Kurtz, N. & Farrell, S. Large-scale surveys of snow depth on Arctic sea ice from Operation IceBridge. Geophys. Res. Lett. 38, L20505 (2011).
Peng, G., Steele, M., Bliss, A. C., Meier, W. N. & Dickinson, S. Temporal means and variability of Arctic sea ice melt and freeze season climate indicators using a satellite climate data record. Rem. Sens. 10, 1328 (2018).
Villamil-Otero, G. A., Zhang, J., He, J. & Zhang, X. Role of extratropical cyclones in the recently observed increase in poleward moisture transport into the Arctic Ocean. Adv. Atmos. Sci. 35, 85–94 (2018).
Lique, C., Holland, M. M., Dibike, Y. B., Lawrence, D. M. & Screen, J. A. Modeling the Arctic freshwater system and its integration in the global system: Lessons learned and future challenges. J. Geophys. Res. Biogeosci., 121, 540–566 (2016).
Tilinina, N., Gulev, S. K. & Bromwich, D. H. New view of Arctic cyclone activity from the Arctic system reanalysis. Geophys. Res. Lett. 41, 1766–1772 (2014).
Zappa, G., Shaffrey, L., & Hodges, K. Can polar lows be objectively identified and tracked in the ECMWF operational analysis and the ERA-Interim reanalysis? Month. Weather Rev. 142, 2,596–2,608 (2014).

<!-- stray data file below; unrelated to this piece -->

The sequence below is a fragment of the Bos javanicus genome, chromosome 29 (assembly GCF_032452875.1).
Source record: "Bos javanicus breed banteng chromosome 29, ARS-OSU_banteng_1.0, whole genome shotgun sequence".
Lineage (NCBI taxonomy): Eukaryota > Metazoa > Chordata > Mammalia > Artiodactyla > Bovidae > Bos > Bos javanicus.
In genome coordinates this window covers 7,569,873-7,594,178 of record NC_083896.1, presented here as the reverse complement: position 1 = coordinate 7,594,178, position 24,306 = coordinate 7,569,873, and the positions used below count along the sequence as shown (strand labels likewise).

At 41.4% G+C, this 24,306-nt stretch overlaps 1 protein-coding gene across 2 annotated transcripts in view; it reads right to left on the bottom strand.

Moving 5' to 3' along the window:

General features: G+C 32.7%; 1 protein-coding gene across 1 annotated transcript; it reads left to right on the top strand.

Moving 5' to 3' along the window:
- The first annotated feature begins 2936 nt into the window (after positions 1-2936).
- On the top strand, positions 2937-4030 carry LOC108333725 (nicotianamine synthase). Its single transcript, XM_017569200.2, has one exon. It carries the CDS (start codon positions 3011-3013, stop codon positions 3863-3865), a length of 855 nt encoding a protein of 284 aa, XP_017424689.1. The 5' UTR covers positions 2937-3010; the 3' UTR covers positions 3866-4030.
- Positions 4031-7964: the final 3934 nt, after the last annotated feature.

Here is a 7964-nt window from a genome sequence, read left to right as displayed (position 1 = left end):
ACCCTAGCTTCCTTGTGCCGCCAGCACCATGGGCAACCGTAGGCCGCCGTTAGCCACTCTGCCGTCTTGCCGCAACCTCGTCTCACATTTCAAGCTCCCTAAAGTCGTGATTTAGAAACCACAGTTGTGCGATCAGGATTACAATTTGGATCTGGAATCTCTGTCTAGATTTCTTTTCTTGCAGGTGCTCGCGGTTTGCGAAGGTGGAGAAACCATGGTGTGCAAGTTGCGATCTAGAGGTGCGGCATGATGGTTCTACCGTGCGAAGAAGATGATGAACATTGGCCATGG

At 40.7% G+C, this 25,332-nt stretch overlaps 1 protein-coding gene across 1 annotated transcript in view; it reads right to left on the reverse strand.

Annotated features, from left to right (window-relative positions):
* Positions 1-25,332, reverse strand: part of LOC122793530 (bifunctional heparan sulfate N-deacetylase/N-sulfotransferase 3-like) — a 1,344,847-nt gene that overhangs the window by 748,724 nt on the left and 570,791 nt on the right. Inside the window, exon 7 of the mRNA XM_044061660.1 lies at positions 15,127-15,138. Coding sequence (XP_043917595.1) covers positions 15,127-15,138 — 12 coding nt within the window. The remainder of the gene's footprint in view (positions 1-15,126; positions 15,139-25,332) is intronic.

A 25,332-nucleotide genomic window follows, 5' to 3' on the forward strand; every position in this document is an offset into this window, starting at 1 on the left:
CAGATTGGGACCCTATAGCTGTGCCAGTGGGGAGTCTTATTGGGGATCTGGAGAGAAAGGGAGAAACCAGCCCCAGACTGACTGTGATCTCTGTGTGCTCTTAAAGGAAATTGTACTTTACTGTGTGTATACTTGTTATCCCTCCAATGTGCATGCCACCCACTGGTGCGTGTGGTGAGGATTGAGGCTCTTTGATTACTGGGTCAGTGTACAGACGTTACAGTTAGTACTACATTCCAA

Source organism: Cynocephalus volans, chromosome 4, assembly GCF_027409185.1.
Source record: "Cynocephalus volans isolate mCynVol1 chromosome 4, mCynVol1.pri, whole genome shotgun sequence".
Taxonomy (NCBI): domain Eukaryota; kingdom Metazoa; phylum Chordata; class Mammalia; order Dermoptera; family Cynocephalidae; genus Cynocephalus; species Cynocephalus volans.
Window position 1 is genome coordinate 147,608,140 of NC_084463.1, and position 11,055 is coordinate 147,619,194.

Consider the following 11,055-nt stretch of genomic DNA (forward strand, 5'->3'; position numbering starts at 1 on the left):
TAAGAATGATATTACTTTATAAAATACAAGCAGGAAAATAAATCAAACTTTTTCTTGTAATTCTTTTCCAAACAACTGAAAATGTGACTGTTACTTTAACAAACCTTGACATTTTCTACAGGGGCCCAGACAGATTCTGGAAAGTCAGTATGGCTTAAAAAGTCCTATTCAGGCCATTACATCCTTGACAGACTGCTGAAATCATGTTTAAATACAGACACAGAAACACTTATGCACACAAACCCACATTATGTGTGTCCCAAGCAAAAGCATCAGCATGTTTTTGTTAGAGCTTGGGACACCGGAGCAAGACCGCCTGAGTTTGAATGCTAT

Raible, C. C. et al. Northern Hemisphere extratropical cyclones: a comparison of detection and tracking methods and different reanalyses. Mon. Weather Rev. 136, 880–897 (2008).
Neu, U. et al. IMILAST: a community effort to intercompare extratropical cyclone detection and tracking algorithms. Bull. Am. Meter. Soc. 94, 529–547 (2013).
Dee, D. P. et al. The ERA-Interim reanalysis: configuration and performance of the data assimilation system. Q. J. R. Meteorol. Soc. 137, 553–597 (2011).
Boisvert, L. N., Wu, D. L., Vihma, T. & Susskind, J. Verification of air/surface humidity differences from AIRS and ERA‐Interim in support of turbulent flux estimation in the Arctic. J. Geophys. Res. Atmos. 120, 945–963 (2015).
Susskind, J., Blaisdell, J. M., & Iredell, L. Improved methodology for surface and atmospheric soundings, error estimates, and quality control procedures: the atmospheric infrared sounder science team version-6 retrieval algorithm. J. Appl. Remote Sens. 8, 084994 (2014).
Wood, N. B. et al. Estimating snow microphysical properties using collocated multisensor observations. J. Geophys. Res. Atmos. 119, 8941–8961 (2014).